Living Life To The Fullest

You often hear a phrase when someone passes away, that they “lived life to the fullest.” What do you picture when you hear that expression? I believe we have a cultural bias that leads us to picture people climbing mountains, or skiing down mountains, or jumping out of airplanes, or white-water rafting, or eating and drinking and socializing in extravagant and noisy ways.

But what about the canoer silently paddling across a lake at sunrise? What about the mother who stares lovingly into her newborn’s eyes? What about the couple engaged in thought-provoking debate? What about the person who reads a book or watches a movie that moves them to tears? Are they too not living their life to the fullest?

Often I think our modern society would probably not agree.

I have felt in the minority about this for some time, thinking that people just took for granted that this “big” approach to life was the only acceptable way of getting the most out of it. Then I came across the following passage from Kevin Cashman’s “Leadership From the Inside Out” which makes me realize that there are others who realize that a full life can be defined in many different ways.

Here is what Cashman said

Our fast-moving, never-catch-your-breath, externally focused culture is designed “perfectly” to avoid genuine contact with the deeper levels of ourselves. The background and foreground “noise” of our lives is so dominant, we rarely get a chance to connect with any silence within us. In fact, we have become so stimulation-oriented that even our “fun” and “happiness” have become associated with ever-increasing high doses of artificial distraction. Most people go on vacations and have so much fun that they return exhausted! Others strap large rubber bands to themselves and then jump off bridges to experience “the thrill of living”! Although fun, work, achievement, play and exhilaration are all important parts of a fulfilling life, too often these experiences are an addictive search for the next stimulating experience to fill the void inside. We become “junkies” to external stimulation, always seeking our next “fix” to make us feel good. The proliferation and easy access to increasingly tiny, wireless electronic devices designed to save us time and to entertain us contribute to lives in which we are connected to everything else but ourselves. This type of “I’m stimulated, therefore I am” mentality often lacks the true joy of living. We have become a world of human doers having lost connection with our heritage as human beings.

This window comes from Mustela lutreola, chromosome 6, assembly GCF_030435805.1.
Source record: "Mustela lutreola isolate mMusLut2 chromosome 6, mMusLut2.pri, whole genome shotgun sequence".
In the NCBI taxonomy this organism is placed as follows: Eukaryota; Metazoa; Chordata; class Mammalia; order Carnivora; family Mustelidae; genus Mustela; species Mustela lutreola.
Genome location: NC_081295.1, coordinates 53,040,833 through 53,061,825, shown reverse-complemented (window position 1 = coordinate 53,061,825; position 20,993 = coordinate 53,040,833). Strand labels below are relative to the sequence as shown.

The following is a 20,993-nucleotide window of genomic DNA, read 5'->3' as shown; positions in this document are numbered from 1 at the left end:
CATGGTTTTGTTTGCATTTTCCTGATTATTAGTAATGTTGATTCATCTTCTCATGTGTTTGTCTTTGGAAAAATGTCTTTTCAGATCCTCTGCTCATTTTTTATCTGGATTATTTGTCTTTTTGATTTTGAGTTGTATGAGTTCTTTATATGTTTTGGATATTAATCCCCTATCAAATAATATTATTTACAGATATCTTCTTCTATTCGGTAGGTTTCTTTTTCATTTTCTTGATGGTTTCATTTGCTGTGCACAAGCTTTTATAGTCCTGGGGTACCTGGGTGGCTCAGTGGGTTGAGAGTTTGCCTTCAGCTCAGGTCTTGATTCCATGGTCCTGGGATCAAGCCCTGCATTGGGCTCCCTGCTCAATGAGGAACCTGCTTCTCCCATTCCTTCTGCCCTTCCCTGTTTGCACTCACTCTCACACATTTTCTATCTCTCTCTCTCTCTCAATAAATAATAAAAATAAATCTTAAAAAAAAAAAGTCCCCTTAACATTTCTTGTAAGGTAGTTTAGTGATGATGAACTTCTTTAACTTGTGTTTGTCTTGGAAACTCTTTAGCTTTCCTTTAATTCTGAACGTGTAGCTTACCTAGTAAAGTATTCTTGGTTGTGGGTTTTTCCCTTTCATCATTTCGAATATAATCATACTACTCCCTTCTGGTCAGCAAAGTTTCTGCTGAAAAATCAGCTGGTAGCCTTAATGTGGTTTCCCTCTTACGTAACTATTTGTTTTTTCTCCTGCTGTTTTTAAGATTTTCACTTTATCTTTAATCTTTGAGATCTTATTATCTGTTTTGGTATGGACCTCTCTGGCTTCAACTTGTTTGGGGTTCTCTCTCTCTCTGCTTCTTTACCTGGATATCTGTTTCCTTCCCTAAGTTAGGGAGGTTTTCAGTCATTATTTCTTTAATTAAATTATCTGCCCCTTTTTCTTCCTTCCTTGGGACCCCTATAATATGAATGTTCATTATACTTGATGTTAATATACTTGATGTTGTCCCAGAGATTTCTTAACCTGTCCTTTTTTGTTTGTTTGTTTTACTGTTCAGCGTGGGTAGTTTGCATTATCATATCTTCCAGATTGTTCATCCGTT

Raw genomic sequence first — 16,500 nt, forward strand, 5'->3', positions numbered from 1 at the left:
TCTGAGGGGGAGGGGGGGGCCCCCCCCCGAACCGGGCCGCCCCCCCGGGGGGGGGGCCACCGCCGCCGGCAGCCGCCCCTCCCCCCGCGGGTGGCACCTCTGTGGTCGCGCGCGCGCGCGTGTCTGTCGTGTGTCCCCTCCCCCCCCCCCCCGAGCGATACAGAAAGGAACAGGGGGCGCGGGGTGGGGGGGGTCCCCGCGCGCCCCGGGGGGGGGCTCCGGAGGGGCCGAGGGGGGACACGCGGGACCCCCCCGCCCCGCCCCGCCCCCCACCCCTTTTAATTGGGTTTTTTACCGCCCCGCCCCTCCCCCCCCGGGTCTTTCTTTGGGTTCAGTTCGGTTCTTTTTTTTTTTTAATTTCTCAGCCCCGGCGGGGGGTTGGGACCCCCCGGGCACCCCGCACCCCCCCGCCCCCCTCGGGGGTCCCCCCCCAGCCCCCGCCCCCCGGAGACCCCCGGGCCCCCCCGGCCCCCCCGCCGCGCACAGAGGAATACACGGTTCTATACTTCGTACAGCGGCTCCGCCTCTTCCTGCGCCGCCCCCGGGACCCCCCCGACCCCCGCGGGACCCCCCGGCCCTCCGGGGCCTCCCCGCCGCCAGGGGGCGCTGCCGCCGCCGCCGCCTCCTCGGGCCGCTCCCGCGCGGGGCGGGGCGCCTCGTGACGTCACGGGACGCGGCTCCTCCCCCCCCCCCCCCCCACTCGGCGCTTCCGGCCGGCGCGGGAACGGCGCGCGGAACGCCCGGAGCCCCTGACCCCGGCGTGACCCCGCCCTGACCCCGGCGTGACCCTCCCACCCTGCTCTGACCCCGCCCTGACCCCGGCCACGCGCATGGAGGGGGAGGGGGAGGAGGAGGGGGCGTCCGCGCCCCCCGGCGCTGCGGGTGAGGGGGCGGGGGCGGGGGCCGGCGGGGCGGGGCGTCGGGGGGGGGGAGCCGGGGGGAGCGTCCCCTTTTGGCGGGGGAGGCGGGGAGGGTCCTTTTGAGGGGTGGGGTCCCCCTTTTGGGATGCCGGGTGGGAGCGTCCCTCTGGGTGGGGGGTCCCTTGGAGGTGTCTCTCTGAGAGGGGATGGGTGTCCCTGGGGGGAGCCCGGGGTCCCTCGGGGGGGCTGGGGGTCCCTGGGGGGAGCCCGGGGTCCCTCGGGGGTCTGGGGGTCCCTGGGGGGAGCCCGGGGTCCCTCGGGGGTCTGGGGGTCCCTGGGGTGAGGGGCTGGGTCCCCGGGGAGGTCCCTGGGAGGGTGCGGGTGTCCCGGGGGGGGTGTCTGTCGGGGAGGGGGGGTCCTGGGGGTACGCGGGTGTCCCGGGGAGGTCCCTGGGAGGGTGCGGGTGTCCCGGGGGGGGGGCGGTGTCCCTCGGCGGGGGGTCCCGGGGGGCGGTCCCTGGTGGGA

I believe there is great wisdom in that passage.

To truly live life to its fullest, we have to be ready to slow down, to listen, to reflect, and to really connect with ourselves first.

I love that last line – we have become human doers rather than human beings. Our young students are exposed to this mindset, this stimulation, this expectation all day, every day. I believe that it is our duty as a school to help them to recover . . . to again become human beings.

Comments

  1. Grant Kavanagh says:

    Thank you Mr. Sturrup, this piece was thought provoking, especially the difference between human doers and human beings. We are so constantly be bombarded by advice telling us to capture our youth and not waste our youth, I believe being youthful isn’t entirely about being young and energetic. it is also about not wasting your youth in selfish goals trying to experience silence or serenity in youth is far to rare these days.